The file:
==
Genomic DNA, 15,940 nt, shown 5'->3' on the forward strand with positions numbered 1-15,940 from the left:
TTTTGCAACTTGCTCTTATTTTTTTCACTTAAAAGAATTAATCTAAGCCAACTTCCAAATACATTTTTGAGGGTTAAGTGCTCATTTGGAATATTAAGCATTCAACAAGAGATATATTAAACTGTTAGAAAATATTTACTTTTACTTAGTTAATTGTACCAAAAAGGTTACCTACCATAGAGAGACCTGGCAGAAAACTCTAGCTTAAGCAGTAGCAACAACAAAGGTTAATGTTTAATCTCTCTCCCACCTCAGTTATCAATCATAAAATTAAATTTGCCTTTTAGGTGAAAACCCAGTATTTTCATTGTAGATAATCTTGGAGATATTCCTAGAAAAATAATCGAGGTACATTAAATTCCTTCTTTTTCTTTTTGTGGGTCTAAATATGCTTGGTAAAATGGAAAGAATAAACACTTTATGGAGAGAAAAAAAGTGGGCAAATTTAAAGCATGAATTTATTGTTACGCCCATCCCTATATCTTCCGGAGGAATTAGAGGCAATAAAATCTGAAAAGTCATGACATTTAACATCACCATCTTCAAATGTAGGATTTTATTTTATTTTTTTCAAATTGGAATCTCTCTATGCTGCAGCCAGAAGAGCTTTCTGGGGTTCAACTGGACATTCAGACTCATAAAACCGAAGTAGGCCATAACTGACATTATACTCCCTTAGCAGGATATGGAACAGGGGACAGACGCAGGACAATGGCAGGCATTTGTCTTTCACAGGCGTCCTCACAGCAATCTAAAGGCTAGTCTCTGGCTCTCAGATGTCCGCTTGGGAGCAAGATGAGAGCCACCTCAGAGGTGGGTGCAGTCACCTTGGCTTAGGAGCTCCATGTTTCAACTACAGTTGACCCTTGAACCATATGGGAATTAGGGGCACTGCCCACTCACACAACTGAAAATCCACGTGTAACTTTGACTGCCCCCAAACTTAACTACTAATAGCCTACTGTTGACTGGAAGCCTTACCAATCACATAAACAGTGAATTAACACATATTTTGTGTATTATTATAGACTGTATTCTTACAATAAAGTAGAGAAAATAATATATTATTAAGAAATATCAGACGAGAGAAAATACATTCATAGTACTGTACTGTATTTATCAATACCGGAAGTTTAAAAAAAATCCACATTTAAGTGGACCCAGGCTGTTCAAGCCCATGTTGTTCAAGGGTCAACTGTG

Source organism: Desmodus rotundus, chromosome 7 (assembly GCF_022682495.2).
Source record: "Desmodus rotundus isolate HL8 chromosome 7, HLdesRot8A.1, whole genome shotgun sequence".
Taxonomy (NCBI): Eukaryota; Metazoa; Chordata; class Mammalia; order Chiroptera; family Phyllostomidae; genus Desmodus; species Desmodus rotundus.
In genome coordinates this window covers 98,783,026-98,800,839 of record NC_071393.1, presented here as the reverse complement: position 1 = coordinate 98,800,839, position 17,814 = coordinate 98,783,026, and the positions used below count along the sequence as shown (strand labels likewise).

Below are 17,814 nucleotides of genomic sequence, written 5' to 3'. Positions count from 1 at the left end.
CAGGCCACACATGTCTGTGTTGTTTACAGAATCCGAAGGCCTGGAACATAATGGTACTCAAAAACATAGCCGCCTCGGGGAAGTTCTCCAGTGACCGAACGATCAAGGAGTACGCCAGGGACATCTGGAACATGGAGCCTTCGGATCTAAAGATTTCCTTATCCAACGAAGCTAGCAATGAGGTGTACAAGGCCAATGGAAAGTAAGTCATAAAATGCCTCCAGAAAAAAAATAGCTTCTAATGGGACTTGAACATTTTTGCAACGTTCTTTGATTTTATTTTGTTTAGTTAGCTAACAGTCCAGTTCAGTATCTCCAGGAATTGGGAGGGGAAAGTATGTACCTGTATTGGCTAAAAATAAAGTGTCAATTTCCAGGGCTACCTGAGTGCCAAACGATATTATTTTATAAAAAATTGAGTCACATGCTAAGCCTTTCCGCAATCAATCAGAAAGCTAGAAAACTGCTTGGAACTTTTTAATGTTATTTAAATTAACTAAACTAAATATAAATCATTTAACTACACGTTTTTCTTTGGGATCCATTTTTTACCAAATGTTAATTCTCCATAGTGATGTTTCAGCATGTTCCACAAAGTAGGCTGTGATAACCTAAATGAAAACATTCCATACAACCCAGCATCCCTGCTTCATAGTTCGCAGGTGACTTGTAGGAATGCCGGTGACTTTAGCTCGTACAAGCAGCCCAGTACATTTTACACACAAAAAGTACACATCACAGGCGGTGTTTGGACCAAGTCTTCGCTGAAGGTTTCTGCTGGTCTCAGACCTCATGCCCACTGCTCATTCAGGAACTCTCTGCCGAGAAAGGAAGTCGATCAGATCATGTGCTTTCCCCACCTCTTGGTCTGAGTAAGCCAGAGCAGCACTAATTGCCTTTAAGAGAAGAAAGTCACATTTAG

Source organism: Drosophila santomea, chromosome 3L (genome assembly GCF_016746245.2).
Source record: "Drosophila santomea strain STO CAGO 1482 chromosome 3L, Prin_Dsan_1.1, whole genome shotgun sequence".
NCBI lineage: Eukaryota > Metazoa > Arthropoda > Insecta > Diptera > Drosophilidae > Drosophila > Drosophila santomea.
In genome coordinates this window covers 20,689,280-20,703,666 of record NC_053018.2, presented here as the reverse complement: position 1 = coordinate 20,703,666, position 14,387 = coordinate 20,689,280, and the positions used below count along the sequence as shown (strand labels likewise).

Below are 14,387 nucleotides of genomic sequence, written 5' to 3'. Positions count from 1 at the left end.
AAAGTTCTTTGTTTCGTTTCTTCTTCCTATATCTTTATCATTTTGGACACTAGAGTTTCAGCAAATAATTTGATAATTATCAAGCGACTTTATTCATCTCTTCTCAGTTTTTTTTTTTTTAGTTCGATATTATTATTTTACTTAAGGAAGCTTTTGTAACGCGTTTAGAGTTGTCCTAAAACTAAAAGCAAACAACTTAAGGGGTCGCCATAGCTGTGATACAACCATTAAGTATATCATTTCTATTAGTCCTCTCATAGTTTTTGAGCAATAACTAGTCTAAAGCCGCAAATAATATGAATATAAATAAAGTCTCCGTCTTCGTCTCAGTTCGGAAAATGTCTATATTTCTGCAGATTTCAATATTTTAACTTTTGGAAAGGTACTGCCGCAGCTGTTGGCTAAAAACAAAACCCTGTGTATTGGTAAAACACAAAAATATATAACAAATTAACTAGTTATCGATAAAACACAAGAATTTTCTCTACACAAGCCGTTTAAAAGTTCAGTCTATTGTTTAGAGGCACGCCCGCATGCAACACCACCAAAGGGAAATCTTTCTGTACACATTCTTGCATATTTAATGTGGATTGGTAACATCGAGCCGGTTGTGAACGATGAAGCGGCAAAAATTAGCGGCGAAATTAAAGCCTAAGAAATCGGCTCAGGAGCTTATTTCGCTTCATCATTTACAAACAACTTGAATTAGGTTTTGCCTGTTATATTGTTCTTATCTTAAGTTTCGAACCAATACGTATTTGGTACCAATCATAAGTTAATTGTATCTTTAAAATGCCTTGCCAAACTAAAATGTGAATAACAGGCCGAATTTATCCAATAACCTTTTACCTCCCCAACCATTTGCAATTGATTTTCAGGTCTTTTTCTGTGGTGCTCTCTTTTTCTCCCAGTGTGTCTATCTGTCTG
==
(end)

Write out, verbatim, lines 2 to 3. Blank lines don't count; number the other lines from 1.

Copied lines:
TTTTGCAACTTGCTCTTATTTTTTTCACTTAAAAGAATTAATCTAAGCCAACTTCCAAATACATTTTTGAGGGTTAAGTGCTCATTTGGAATATTAAGCATTCAACAAGAGATATATTAAACTGTTAGAAAATATTTACTTTTACTTAGTTAATTGTACCAAAAAGGTTACCTACCATAGAGAGACCTGGCAGAAAACTCTAGCTTAAGCAGTAGCAACAACAAAGGTTAATGTTTAATCTCTCTCCCACCTCAGTTATCAATCATAAAATTAAATTTGCCTTTTAGGTGAAAACCCAGTATTTTCATTGTAGATAATCTTGGAGATATTCCTAGAAAAATAATCGAGGTACATTAAATTCCTTCTTTTTCTTTTTGTGGGTCTAAATATGCTTGGTAAAATGGAAAGAATAAACACTTTATGGAGAGAAAAAAAGTGGGCAAATTTAAAGCATGAATTTATTGTTACGCCCATCCCTATATCTTCCGGAGGAATTAGAGGCAATAAAATCTGAAAAGTCATGACATTTAACATCACCATCTTCAAATGTAGGATTTTATTTTATTTTTTTCAAATTGGAATCTCTCTATGCTGCAGCCAGAAGAGCTTTCTGGGGTTCAACTGGACATTCAGACTCATAAAACCGAAGTAGGCCATAACTGACATTATACTCCCTTAGCAGGATATGGAACAGGGGACAGACGCAGGACAATGGCAGGCATTTGTCTTTCACAGGCGTCCTCACAGCAATCTAAAGGCTAGTCTCTGGCTCTCAGATGTCCGCTTGGGAGCAAGATGAGAGCCACCTCAGAGGTGGGTGCAGTCACCTTGGCTTAGGAGCTCCATGTTTCAACTACAGTTGACCCTTGAACCATATGGGAATTAGGGGCACTGCCCACTCACACAACTGAAAATCCACGTGTAACTTTGACTGCCCCCAAACTTAACTACTAATAGCCTACTGTTGACTGGAAGCCTTACCAATCACATAAACAGTGAATTAACACATATTTTGTGTATTATTATAGACTGTATTCTTACAATAAAGTAGAGAAAATAATATATTATTAAGAAATATCAGACGAGAGAAAATACATTCATAGTACTGTACTGTATTTATCAATACCGGAAGTTTAAAAAAAATCCACATTTAAGTGGACCCAGGCTGTTCAAGCCCATGTTGTTCAAGGGTCAACTGTG

Source organism: Desmodus rotundus, chromosome 7 (assembly GCF_022682495.2).